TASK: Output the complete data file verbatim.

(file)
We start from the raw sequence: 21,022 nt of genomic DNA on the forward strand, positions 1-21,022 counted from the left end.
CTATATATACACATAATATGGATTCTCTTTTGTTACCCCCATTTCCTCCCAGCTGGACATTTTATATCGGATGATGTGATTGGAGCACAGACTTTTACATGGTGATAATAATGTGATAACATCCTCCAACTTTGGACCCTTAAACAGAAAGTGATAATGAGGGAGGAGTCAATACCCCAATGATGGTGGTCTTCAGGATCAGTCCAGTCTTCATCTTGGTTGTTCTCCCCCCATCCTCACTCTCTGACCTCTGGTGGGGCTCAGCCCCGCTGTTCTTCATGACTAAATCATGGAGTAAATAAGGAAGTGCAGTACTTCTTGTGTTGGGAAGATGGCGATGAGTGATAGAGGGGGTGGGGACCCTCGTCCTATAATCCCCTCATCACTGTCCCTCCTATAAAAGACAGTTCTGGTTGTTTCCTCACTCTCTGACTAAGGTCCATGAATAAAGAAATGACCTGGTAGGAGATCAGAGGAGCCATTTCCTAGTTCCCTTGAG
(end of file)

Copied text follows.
We start from the raw sequence: 21,022 nt of genomic DNA on the forward strand, positions 1-21,022 counted from the left end.
CTATATATACACATAATATGGATTCTCTTTTGTTACCCCCATTTCCTCCCAGCTGGACATTTTATATCGGATGATGTGATTGGAGCACAGACTTTTACATGGTGATAATAATGTGATAACATCCTCCAACTTTGGACCCTTAAACAGAAAGTGATAATGAGGGAGGAGTCAATACCCCAATGATGGTGGTCTTCAGGATCAGTCCAGTCTTCATCTTGGTTGTTCTCCCCCCATCCTCACTCTCTGACCTCTGGTGGGGCTCAGCCCCGCTGTTCTTCATGACTAAATCATGGAGTAAATAAGGAAGTGCAGTACTTCTTGTGTTGGGAAGATGGCGATGAGTGATAGAGGGGGTGGGGACCCTCGTCCTATAATCCCCTCATCACTGTCCCTCCTATAAAAGACAGTTCTGGTTGTTTCCTCACTCTCTGACTAAGGTCCATGAATAAAGAAATGACCTGGTAGGAGATCAGAGGAGCCATTTCCTAGTTCCCTTGAG